In many languages complex sentences are formed as a statement followed by a question. "I know that, what she said is true" This sounds awkward in English because we almost always omit one of the words. "I know what she said is true".


https://www.duolingo.com/profile/slug-lord

'I know what she said is true'. This particular example isn't that awkward really. The comma is weird tho because a pause is unnecessary.


https://www.duolingo.com/profile/JefeBezos3

Great discussion


https://www.duolingo.com/profile/3_toed_sloth

Please could someone help me understand when to you 'was' and when to use 'dass'? I can't see a reason why one is used over the other in different sentences. Thank you!!!


https://www.duolingo.com/profile/Ariana813975

Why is the sentence in acussative.?


https://www.duolingo.com/profile/AnneMaxwel4

Could das,(not dass), be used instead of was?


https://www.duolingo.com/profile/AbunPang
Mod
  • 438

I would never say that, although I’m uncertain if it’s explicitly forbidden by textbook grammar. In any case, there are certain words after which you should use was if you add a relative clause to them, and alles is one of these. See this page on relative clauses for more information.


https://www.duolingo.com/profile/Wassaketch

We saw a similar sentence in Questions, where worrüber was used instead of was... über. Is this change optional?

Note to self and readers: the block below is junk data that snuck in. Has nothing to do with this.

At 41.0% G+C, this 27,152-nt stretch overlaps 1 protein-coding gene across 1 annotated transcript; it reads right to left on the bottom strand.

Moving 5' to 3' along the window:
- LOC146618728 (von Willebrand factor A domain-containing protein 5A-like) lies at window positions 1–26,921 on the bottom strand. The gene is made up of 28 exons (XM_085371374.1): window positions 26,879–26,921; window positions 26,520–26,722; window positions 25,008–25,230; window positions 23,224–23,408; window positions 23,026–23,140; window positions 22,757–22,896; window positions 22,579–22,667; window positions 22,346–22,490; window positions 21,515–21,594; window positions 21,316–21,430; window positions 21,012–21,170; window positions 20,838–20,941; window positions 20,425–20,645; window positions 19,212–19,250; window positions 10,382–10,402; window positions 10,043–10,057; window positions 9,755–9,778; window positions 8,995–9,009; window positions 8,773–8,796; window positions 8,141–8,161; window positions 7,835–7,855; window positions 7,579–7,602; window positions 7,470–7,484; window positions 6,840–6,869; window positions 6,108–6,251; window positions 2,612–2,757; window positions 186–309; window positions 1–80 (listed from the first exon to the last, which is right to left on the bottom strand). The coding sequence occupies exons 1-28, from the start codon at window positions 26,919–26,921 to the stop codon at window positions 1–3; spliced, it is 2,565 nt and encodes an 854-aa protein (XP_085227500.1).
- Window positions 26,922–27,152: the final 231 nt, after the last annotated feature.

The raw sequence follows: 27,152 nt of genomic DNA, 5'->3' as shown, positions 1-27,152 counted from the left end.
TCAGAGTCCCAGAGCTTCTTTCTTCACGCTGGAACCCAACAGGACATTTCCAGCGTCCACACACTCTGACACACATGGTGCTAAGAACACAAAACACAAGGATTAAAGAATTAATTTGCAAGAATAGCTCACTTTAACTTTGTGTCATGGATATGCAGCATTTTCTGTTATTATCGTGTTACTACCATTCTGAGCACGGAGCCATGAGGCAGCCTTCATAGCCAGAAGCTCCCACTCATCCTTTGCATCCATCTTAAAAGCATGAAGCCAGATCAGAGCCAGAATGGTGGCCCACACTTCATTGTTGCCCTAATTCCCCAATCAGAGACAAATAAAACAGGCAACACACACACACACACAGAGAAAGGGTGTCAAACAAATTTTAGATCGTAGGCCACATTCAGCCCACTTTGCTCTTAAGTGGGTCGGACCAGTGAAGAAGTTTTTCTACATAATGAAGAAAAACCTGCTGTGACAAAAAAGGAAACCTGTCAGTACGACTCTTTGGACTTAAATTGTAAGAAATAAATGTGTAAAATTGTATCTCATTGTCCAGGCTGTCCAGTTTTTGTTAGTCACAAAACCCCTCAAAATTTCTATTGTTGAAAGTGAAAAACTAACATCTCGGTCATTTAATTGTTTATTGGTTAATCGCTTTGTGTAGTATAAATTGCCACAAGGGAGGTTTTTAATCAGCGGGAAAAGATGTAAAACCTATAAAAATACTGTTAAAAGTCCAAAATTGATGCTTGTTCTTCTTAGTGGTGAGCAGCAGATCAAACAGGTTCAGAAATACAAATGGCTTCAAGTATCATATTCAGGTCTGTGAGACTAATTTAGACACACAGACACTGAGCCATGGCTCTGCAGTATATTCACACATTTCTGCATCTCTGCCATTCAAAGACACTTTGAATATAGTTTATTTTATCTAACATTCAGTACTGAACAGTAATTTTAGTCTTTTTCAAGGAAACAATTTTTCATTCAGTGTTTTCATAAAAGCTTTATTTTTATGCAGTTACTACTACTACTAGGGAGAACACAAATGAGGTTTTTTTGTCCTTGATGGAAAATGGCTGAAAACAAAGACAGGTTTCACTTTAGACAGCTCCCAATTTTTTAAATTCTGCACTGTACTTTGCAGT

https://www.duolingo.com/profile/AbunPang
Mod
  • 438

It’s basically the same idea as with normal (non-indirect) questions. Instead of “preposition + was” you say ”wo(r)- + preposition” (at least in theory; in practice simple “prep. + was” is sometimes heard colloquially, but it can sound a little clumsy). So if the thing after the preposition is the one you’re inquiring about (and it’s not a person, since then you would use wer instead of was/wo(r)-+prep). But in this case the question is not “about what I know” something, it’s “what I know about him”. Does that make sense?


https://www.duolingo.com/profile/Edrika

is it also right to say:" DAS IST ALLES,WAS ICH WEIS UBER IHN"?


https://www.duolingo.com/profile/moore.scott24

No. The verb needs to go at the end of the sentence. http://german.about.com/library/weekly/aa032700a.htm


https://www.duolingo.com/profile/sVz199Aa

Could anyone kindly explain why accusative case is used here?


https://www.duolingo.com/profile/masterpradip

What's the meaning of "weiß" in this sentence?


https://www.duolingo.com/profile/DamienBrittan

Will it be right "Das ist alles ich kenne uber ihn" ?


https://www.duolingo.com/profile/AbunPang
Mod
  • 438

I’m afraid not, and for multiple reasons:

  1. German doesn’t allow you to leave out the relative pronoun like English does sometimes. So you absolutely do need was.
  2. What I know about him is a collection of facts, not a thing you can be familiar with. Therefore you need wissen instead of kennen.
  3. Relative clauses are subordinate clauses, so their verb always has to come at the end: was ich über ihn weiß (not *was ich weiß über ihn).